Improved methodologies for Earth system modelling of atmospheric soluble iron and observation comparisons using the Mechanism of Intermediate complexity for Modelling Iron (MIMI v1.0)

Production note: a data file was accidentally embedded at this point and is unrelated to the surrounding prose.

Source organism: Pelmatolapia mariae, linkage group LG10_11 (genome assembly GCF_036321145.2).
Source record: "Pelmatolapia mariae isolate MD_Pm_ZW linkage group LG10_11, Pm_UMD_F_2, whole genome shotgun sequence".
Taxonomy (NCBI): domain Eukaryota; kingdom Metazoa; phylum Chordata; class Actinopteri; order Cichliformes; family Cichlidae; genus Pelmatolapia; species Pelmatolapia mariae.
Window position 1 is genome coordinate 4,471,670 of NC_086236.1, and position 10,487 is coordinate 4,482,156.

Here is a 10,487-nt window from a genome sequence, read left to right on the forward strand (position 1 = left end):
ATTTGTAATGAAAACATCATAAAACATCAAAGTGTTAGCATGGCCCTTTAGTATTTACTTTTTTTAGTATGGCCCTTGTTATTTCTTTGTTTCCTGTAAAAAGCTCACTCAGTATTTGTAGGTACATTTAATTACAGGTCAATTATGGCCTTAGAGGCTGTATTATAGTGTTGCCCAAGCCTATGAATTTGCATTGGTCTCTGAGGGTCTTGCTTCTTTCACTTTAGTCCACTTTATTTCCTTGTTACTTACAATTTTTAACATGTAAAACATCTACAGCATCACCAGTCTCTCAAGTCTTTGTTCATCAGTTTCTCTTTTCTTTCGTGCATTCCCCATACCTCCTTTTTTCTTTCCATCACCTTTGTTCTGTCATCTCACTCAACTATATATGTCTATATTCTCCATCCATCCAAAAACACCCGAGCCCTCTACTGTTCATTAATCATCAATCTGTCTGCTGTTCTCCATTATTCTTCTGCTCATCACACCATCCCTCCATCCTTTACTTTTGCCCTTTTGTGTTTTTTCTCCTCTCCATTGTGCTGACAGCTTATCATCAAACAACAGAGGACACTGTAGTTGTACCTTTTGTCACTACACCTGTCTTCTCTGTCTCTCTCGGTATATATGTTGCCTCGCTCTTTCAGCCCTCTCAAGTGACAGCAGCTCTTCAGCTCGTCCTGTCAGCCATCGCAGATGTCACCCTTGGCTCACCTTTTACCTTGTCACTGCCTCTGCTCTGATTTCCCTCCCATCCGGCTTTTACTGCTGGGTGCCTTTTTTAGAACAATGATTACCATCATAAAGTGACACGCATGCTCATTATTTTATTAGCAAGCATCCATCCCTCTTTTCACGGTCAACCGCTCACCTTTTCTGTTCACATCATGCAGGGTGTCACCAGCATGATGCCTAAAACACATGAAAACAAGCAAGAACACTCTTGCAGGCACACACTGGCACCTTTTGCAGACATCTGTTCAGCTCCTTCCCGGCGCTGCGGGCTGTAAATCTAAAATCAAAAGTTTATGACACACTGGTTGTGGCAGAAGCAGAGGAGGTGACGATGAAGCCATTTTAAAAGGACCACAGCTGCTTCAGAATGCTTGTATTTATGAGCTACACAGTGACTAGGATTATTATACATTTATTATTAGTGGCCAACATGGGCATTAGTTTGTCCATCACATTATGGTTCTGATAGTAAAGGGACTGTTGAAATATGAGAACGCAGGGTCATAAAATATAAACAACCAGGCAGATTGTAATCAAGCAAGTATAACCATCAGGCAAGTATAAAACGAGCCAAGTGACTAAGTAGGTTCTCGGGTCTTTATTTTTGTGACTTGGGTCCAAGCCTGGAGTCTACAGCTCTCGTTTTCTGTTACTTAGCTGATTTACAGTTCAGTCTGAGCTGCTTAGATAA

Herein, we present a description of the Mechanism of Intermediate complexity for Modelling Iron (MIMI v1.0). This iron processing module was developed for use within Earth system models and has been updated within a modal aerosol framework from the original implementation in a bulk aerosol model. MIMI simulates the emission and atmospheric processing of two main sources of iron in aerosol prior to deposition: mineral dust and combustion processes. Atmospheric dissolution of insoluble to soluble iron is parameterized by an acidic interstitial aerosol reaction and a separate in-cloud aerosol reaction scheme based on observations of enhanced aerosol iron solubility in the presence of oxalate. Updates include a more comprehensive treatment of combustion iron emissions, improvements to the iron dissolution scheme, and an improved physical dust mobilization scheme. An extensive dataset consisting predominantly of cruise-based observations was compiled to compare to the model. The annual mean modelled concentration of surface-level total iron compared well with observations but less so in the soluble fraction (iron solubility) for which observations are much more variable in space and time. Comparing model and observational data is sensitive to the definition of the average as well as the temporal and spatial range over which it is calculated. Through statistical analysis and examples, we show that a median or log-normal distribution is preferred when comparing with soluble iron observations. The iron solubility calculated at each model time step versus that calculated based on a ratio of the monthly mean values, which is routinely presented in aerosol studies and used in ocean biogeochemistry models, is on average globally one-third (34 %) higher. We redefined ocean deposition regions based on dominant iron emission sources and found that the daily variability in soluble iron simulated by MIMI was larger than that of previous model simulations. MIMI simulated a general increase in soluble iron deposition to Southern Hemisphere oceans by a factor of 2 to 4 compared with the previous version, which has implications for our understanding of the ocean biogeochemistry of these predominantly iron-limited ocean regions.